Head

Liar. Liar.

If there is one thing our parents raised us to be, it’s honest people. Growing up, we were given the space and the freedom to make our own mistakes with the expectation that no matter the grandeur of our follies, we would clean up our messes with a little grace, and a lot of truth. Liars were not welcome at our kitchen table.

So, I’ve kept a truthful tongue.

Mostly.

Since my depression rebound, I’ve expanded upon my eight weeks of therapy with a continued introspective, and rather enlightening look at the inner-workings of Vicari. Something comparable to the critical analyses we performed in Honors Literature that I loathed so much in high school, only with vastly more engaging content.

Because I’m no longer seventeen with the attention span of a goldfish, and an inability to retain anything of substance from those novels, I’m finally finding the value in digging a little deeper.

Much to my surprise, I recently discovered that despite my general distaste for liars, I’d developed a very poor habit of fibbing; the greatest victim of my deplorable untruths being me.

I learned that instead of addressing emotions that caused discomfort—particularly involving matters of the heart—I mastered the art of convincing myself I was completely unaffected, and buried them.

No, Self! You are not affected by that ignored message!

No, Self! You are not affected by that pointed remark!

No, Self! You are not affected by that soul-crushing rejection!

Lies.

This warped inner dialogue, dear friends, was a symptom of an overwhelming need to uphold my reputation for being a strong, fearless female. If I put on a brave face and lied, nothing could touch me—I was the impervious superwoman. And as a result of my denial, everyone else could have a shining example of #nofucksgiven.

I have no idea why I expect to be so bulletproof.

I became such a seasoned liar that I’d somehow accepted my affectation of indifference as the norm, even under the protection of solitude.

I recognized later that I was only honest about how I felt when the catalyst for my discomfort was planned. The blissful disregard of my affliction, and its subsequent burial, was conditional.

Which explains my ability to, without hesitation, nose-drive into something new or risk looking like a complete fool—say, learning to ride a motorcycle or awkwardly shimmying on an abandoned dance floor—because it’s my choice.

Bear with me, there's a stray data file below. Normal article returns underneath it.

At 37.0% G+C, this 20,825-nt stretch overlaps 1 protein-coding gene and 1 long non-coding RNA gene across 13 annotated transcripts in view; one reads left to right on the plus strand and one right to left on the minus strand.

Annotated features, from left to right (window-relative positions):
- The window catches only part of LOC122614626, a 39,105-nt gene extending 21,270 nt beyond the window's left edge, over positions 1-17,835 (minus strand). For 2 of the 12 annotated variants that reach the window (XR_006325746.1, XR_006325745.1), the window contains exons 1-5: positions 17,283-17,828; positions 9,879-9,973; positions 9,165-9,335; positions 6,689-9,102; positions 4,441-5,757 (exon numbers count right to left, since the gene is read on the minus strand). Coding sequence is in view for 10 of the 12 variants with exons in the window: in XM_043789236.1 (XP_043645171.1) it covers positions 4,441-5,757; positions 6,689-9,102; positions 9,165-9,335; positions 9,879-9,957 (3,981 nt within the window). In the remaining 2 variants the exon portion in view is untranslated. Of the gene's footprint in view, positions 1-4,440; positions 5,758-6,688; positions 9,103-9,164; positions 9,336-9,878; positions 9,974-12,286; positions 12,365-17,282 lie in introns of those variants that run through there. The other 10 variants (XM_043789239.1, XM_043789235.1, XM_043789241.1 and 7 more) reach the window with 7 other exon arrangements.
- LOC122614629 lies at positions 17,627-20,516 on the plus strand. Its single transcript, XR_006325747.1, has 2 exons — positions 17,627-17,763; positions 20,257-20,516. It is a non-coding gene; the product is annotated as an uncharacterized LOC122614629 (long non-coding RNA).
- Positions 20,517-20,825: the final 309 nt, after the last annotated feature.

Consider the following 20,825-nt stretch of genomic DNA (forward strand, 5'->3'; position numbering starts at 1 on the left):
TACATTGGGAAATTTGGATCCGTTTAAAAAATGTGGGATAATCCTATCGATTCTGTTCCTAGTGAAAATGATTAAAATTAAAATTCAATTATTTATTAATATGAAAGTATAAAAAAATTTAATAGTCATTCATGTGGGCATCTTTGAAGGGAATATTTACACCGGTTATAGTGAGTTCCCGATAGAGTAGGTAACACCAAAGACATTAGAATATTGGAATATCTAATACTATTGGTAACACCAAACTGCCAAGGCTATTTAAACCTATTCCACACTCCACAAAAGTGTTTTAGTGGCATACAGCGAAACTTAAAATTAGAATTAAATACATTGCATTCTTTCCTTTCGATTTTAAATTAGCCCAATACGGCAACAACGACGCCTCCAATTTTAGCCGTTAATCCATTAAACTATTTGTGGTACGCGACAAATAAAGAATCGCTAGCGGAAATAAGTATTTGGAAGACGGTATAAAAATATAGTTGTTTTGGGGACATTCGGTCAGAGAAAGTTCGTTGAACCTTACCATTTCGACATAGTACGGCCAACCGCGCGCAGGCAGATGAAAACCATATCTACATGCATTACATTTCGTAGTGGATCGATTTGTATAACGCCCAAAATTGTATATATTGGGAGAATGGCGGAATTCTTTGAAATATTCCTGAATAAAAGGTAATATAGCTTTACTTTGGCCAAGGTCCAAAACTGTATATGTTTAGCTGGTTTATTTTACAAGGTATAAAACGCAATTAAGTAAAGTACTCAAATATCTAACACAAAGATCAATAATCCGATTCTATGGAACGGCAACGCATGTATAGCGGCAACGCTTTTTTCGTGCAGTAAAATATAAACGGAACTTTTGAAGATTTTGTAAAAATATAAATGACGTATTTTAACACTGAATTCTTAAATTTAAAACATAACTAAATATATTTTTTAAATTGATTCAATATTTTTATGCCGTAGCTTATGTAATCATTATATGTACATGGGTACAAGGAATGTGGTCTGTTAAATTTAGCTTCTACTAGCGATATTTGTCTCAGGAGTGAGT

There’s no need for protection. I can prance around vulnerability with a carefree grin, waving a light-hearted middle finger like an intoxicated Christmas elf because I struck first.

Ha! Take that, stupid feelings!

I prefer to choose how and when I feel vulnerable.

If I control the conditions, I control the outcome, thus avoiding all of the unpleasantries associated with feeling exposed (see: sadness, embarrassment, or heartache). If everyone complied with my strategic orchestration, this wouldn’t be a friggin’ problem.

“I backed away, ran out the door, and vomited against my car door in the parking lot. I wasn’t ready for it. It hurt.” (11.22.15)

I wouldn’t have to relinquish command. I wouldn’t have to admit something, or someone, affected me. And most importantly, I wouldn’t have to convince myself I felt fine, despite an internal portrait comparable to that of a frowny-faced emoji. I could remain the immovable force of a female who’s completely comfortable expressing every human emotion, but on her own terms.

You say, “control freak.” I say, “person with a compulsive need to exercise control and take charge.”

Unfortunately, free will exists.

Sigh.

So, I’m embracing honesty knowing that by admitting my true feelings, aloud or on paper, I’m voluntarily exposing myself to potential trauma. But, since we’re being honest, the freedom granted by confessing my truths is wholly worth the risk of hurting later.

I’ve finally granted my heart a voice, and I feel liberated.

“She reminded me I don’t need to justify my feelings–that it’s okay to be sad.” (11.22.15)

Now, I’m making a conscious effort to acknowledge and embrace my current state at all times, and keep a healthy, honest dialogue.

Yes, Self! You are affected by that ignored message!

Yes, Self! You are affected by that pointed remark!

Yes, Self! You are affected by that soul-crushing rejection!

Because there is no shame in “I feel sad,” or “I feel embarrassed,” or “I feel hurt.” In fact, my ability to identify how I feel and say it with conviction is exactly a trait of the strong, fearless female I wish to embody.

Emotional intelligence is sexy, and by learning to admit my vulnerability, I’m providing myself, and those around me, with a more realistic, more honest example of what it means to be human.

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